The Afflictions


The Afflictions by Vikram Paralkar is described in its blurb as “a magical compendium of pseudo-diseases, an encyclopaedia of archaic medicine,” a claim that is slightly at odds with the brevity and fragmentariness of the book. The reader is treated not to an encyclopaedic experience, but to a series of excerpts from the 327 volumes of a fictional Encyclopaedia medicinae, linked by a framing narrative. Anyone familiar with my writing will know that I have nothing against brevity and fragmentariness per se (quite the opposite), but in The Afflictions there is a tension between those qualities and the way the book has been put together and presented to the public that I find unsatisfying. More of that later.

Paralkar’s prose is balanced, genial and articulate. It has an olde worlde quality that is difficult to pin down to a particular setting. Syntax and diction feel predominantly early Twentieth Century, while the story seems to be set in an unspecified feudal Catholic country (possibly Spain), in which writers use quills and the schism between science and superstition has yet to occur. Learning and enquiry are at the heart of the book, and the notion of empire is subtly present throughout; perhaps Paralkar has located his fictional world in the Sixteenth Century. But the intention is clearly not to provide the reader with an obvious milieu. I felt as if I had entered the archetypal world of a Calvino or a Borges, removed from mundane reality yet connected with history.

The escapism provided by The Afflictions is one of the chief attractions of the book. Another is the ingenuity of the author in defining and exemplifying his invented ailments. Paralkar is a writer of Twitterature, and in this book he shows his formidable talent for the creation of concise, witty, crystalline prose. Each affliction is neatly contained in a couple of pages, offering the reader a delightful promenade from one to the next, like a saunter through an art gallery. The tone is light and easy. Distinctions between the physical and the metaphysical don’t apply to the symptomatology of the diseases listed here: “the sufferer of Cursed Healer Syndrome… finds himself taking on the disfigurements of those around him”; victims of Oraculum terribile see the future damnation of everyone they look at; the Curse of Sisyphus keeps those afflicted in a cycle of development and regression, perhaps to keep them free from sin. Paralkar’s inventiveness in devising maladies is stunning.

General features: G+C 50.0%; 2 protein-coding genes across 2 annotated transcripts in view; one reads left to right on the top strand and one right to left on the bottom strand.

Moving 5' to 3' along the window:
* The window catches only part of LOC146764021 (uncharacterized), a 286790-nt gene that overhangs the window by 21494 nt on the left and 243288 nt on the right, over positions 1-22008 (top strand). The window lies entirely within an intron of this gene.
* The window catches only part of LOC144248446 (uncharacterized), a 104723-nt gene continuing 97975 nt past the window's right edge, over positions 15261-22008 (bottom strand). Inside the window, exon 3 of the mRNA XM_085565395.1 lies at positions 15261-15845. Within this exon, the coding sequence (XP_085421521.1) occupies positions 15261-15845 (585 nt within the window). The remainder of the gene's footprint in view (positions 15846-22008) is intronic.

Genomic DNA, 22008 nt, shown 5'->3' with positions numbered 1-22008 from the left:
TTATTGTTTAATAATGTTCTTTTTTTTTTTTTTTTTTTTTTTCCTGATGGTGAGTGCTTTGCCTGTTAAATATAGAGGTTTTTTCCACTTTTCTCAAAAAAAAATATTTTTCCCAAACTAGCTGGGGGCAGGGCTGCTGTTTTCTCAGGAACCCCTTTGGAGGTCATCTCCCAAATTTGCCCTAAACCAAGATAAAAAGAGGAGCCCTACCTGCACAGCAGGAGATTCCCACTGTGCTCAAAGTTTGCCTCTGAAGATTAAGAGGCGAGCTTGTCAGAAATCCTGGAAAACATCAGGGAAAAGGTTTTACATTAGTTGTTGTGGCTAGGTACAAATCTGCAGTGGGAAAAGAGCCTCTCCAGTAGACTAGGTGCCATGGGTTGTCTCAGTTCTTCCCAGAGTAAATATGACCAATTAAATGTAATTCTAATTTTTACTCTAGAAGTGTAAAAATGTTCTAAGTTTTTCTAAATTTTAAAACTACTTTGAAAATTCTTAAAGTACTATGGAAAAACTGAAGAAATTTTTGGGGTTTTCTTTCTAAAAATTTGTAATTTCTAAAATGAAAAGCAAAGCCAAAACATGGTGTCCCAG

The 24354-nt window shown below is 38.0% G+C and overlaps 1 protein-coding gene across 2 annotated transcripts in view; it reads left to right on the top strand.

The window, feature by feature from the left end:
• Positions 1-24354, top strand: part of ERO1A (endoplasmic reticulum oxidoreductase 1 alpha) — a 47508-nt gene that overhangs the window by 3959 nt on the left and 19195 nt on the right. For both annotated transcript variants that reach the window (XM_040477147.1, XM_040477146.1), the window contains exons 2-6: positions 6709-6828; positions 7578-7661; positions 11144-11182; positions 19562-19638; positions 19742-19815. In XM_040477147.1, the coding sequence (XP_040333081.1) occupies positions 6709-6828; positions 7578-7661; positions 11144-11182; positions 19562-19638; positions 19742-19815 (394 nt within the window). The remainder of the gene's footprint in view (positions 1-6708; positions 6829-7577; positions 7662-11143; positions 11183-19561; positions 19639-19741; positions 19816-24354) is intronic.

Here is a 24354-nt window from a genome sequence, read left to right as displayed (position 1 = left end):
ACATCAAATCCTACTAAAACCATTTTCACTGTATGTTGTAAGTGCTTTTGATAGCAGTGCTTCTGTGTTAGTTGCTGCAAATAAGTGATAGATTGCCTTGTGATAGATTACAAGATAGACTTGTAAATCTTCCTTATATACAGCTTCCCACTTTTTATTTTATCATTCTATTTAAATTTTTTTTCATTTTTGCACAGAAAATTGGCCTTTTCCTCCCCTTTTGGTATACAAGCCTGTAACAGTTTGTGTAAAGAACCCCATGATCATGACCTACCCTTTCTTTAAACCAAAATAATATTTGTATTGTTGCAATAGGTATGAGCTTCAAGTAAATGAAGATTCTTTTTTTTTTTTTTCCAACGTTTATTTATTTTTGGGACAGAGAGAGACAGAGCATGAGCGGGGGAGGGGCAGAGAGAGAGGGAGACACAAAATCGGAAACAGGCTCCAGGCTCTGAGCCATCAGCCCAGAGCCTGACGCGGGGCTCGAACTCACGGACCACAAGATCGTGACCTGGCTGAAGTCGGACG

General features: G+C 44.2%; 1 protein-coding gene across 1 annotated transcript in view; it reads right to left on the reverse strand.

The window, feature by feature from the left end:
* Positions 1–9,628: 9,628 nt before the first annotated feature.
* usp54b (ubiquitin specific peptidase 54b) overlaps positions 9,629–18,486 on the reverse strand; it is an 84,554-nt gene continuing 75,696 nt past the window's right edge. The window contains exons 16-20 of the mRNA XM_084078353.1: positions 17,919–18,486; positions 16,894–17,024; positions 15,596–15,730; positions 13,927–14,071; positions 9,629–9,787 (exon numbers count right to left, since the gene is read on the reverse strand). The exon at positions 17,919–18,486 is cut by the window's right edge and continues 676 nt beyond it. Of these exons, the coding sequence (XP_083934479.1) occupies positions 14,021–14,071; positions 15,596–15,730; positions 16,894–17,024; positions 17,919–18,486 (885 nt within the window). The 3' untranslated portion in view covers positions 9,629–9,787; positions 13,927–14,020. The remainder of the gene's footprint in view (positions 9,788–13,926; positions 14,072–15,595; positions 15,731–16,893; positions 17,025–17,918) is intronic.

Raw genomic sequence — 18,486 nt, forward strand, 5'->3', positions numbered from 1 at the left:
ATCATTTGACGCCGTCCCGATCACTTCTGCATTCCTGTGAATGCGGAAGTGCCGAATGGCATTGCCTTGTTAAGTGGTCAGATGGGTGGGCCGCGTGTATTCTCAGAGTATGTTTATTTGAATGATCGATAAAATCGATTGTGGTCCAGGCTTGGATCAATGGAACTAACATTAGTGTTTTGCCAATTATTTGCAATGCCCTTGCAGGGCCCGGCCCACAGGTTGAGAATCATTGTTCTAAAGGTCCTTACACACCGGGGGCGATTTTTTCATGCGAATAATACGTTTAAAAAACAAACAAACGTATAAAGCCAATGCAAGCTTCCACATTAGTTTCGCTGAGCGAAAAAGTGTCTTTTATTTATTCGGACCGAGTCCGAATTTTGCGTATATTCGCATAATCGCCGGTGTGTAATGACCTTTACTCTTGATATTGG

The writing is complemented by some striking illustrations by Amanda Thomas, which provide an extra treat. The pictures are decorative and quietly fanciful, but they have the orderly stasis of textbook illustrations.

Despite all these excellent qualities, The Afflictions has one significant flaw, namely the framing device, in which an elderly librarian introduces a dwarf called Máximo to the Central Library, housing the Encyclopaedia medicinae. The device attempts to impose a narrative but proves insubstantial and disappointing; there are hints that Máximo is deformed and suffers from some sort of affliction (which might explain his interest in the encyclopaedia), but this plot strand is cursory and undeveloped. The book half promises (but doesn’t deliver) a labyrinthine narrative, in which Máximo’s life and story become intertwined with the grotesque vignettes of the encyclopaedia entries. This is just speculation on my part, but it looks to me as if Paralkar wrote his encyclopaedia entries first and then wondered how he could bring them together into a cohesive whole. Perhaps he should have resisted the urge to make his book resemble a novel; unlinked fragments from the encyclopaedia would have been enough, and might have made for a more satisfying read. He should have let the book be what it wanted to be, and not shoe-horn it into an established form.

But don’t let my little grumble about form put you off. The Afflictions is engaging, entertaining and enchanting, and Paralkar is a writer to watch.

You can buy the book here.

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